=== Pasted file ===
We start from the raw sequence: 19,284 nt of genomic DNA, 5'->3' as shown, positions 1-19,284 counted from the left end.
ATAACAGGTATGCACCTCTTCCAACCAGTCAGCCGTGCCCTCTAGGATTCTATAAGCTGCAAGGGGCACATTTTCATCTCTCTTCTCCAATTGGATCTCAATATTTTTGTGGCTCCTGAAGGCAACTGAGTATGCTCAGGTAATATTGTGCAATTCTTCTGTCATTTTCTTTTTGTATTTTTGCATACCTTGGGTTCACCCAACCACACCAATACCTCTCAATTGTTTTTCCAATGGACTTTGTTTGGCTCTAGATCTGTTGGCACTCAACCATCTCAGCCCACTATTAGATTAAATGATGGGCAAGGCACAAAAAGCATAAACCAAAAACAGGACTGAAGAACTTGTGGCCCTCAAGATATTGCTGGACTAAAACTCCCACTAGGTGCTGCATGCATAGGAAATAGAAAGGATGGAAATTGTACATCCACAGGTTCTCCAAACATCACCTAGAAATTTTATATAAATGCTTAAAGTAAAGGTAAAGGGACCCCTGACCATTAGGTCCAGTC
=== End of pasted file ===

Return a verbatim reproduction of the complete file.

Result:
We start from the raw sequence: 19,284 nt of genomic DNA, 5'->3' as shown, positions 1-19,284 counted from the left end.
ATAACAGGTATGCACCTCTTCCAACCAGTCAGCCGTGCCCTCTAGGATTCTATAAGCTGCAAGGGGCACATTTTCATCTCTCTTCTCCAATTGGATCTCAATATTTTTGTGGCTCCTGAAGGCAACTGAGTATGCTCAGGTAATATTGTGCAATTCTTCTGTCATTTTCTTTTTGTATTTTTGCATACCTTGGGTTCACCCAACCACACCAATACCTCTCAATTGTTTTTCCAATGGACTTTGTTTGGCTCTAGATCTGTTGGCACTCAACCATCTCAGCCCACTATTAGATTAAATGATGGGCAAGGCACAAAAAGCATAAACCAAAAACAGGACTGAAGAACTTGTGGCCCTCAAGATATTGCTGGACTAAAACTCCCACTAGGTGCTGCATGCATAGGAAATAGAAAGGATGGAAATTGTACATCCACAGGTTCTCCAAACATCACCTAGAAATTTTATATAAATGCTTAAAGTAAAGGTAAAGGGACCCCTGACCATTAGGTCCAGTC